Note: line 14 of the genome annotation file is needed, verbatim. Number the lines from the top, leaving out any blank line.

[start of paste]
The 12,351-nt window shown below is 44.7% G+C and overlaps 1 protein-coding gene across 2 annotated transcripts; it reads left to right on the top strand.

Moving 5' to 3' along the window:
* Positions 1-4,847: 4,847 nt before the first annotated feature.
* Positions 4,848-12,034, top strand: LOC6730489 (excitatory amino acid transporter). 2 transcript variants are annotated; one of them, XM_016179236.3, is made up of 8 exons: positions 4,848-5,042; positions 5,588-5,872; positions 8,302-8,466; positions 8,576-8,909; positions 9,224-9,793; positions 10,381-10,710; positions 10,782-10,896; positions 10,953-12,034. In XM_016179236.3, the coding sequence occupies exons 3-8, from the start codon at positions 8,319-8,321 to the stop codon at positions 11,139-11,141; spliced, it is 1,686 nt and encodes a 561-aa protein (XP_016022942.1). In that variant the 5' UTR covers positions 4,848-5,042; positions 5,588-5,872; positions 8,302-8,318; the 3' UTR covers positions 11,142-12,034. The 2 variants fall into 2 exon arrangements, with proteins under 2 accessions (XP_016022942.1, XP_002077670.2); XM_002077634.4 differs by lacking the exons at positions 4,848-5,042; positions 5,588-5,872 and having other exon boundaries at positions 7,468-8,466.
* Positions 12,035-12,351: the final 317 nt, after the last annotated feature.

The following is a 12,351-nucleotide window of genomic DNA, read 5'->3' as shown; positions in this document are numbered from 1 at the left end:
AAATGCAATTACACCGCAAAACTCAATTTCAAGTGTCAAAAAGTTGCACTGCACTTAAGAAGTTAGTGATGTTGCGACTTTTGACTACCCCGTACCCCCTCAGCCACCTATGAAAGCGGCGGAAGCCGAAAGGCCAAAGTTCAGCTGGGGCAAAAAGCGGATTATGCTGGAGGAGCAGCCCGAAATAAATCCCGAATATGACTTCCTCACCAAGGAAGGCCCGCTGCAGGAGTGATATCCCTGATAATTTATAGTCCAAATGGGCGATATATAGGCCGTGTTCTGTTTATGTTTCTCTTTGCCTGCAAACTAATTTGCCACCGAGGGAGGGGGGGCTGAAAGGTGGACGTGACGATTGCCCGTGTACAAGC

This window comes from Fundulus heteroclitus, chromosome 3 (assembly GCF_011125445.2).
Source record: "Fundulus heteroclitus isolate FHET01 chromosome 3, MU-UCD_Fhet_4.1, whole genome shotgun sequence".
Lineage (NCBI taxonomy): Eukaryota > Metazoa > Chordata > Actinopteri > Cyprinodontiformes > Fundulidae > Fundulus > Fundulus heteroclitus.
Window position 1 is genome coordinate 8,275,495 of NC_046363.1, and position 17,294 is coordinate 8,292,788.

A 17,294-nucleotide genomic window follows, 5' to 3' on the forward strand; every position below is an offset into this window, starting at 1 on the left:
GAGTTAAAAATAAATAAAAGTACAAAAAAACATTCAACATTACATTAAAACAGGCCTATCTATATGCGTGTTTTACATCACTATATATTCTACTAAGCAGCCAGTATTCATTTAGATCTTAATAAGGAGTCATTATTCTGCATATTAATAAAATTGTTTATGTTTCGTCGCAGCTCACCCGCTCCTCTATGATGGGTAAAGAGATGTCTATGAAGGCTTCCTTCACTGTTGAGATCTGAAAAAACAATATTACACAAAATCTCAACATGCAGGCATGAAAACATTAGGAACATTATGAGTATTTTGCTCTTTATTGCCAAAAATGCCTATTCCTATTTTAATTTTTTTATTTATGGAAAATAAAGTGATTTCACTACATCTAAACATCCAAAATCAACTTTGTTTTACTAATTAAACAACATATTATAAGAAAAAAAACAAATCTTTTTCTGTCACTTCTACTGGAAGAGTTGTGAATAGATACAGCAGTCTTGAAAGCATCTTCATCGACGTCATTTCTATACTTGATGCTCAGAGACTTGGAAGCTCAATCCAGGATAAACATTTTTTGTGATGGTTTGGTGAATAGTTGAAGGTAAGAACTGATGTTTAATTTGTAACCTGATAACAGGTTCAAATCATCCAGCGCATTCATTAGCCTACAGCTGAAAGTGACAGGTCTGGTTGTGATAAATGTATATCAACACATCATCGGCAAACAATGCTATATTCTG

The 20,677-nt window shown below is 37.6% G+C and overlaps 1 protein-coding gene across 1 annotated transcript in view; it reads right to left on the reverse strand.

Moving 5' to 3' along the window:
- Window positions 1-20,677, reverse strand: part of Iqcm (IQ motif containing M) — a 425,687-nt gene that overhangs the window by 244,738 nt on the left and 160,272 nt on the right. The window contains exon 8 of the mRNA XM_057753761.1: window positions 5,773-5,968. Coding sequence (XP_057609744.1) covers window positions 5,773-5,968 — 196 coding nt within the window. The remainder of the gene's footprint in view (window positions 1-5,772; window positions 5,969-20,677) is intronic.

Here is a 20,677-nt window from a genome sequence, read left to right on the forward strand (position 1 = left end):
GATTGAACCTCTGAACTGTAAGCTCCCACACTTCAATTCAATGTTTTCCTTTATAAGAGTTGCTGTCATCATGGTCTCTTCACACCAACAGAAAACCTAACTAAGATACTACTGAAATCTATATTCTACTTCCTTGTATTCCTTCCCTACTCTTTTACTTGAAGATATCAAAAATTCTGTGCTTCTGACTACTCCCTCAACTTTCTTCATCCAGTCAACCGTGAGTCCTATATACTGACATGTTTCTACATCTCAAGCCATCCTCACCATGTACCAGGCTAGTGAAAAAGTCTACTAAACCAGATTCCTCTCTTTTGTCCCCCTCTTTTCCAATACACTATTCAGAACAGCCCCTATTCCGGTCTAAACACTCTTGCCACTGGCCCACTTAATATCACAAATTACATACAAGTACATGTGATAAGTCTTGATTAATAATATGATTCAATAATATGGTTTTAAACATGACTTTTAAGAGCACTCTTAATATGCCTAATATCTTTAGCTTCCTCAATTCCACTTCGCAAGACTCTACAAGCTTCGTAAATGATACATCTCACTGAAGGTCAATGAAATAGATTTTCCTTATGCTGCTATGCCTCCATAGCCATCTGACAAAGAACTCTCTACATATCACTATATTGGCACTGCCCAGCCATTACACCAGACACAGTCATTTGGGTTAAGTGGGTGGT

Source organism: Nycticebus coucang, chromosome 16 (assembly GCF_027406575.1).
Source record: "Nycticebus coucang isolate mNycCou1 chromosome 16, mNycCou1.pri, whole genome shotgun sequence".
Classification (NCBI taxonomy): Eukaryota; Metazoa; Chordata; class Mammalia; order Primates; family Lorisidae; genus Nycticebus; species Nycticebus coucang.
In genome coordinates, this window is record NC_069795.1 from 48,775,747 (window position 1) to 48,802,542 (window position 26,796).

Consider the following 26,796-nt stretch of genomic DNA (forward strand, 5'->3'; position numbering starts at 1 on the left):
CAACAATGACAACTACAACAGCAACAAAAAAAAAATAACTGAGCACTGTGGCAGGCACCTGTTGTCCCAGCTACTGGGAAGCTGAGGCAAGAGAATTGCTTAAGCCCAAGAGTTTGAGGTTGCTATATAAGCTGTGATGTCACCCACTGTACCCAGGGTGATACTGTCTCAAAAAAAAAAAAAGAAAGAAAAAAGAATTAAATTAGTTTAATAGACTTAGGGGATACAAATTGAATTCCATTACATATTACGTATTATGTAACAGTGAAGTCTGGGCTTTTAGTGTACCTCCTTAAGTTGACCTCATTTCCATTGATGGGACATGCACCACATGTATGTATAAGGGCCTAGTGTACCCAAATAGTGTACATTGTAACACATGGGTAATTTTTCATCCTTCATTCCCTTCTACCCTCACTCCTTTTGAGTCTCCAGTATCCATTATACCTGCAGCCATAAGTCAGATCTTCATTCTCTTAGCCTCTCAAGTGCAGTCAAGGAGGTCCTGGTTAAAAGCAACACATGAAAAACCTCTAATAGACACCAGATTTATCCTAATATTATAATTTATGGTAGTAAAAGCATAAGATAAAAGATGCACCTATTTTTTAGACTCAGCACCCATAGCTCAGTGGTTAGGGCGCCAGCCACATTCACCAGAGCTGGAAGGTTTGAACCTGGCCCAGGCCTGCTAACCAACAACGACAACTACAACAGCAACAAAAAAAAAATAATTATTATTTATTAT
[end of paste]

The 20,677-nt window shown below is 37.6% G+C and overlaps 1 protein-coding gene across 1 annotated transcript in view; it reads right to left on the reverse strand.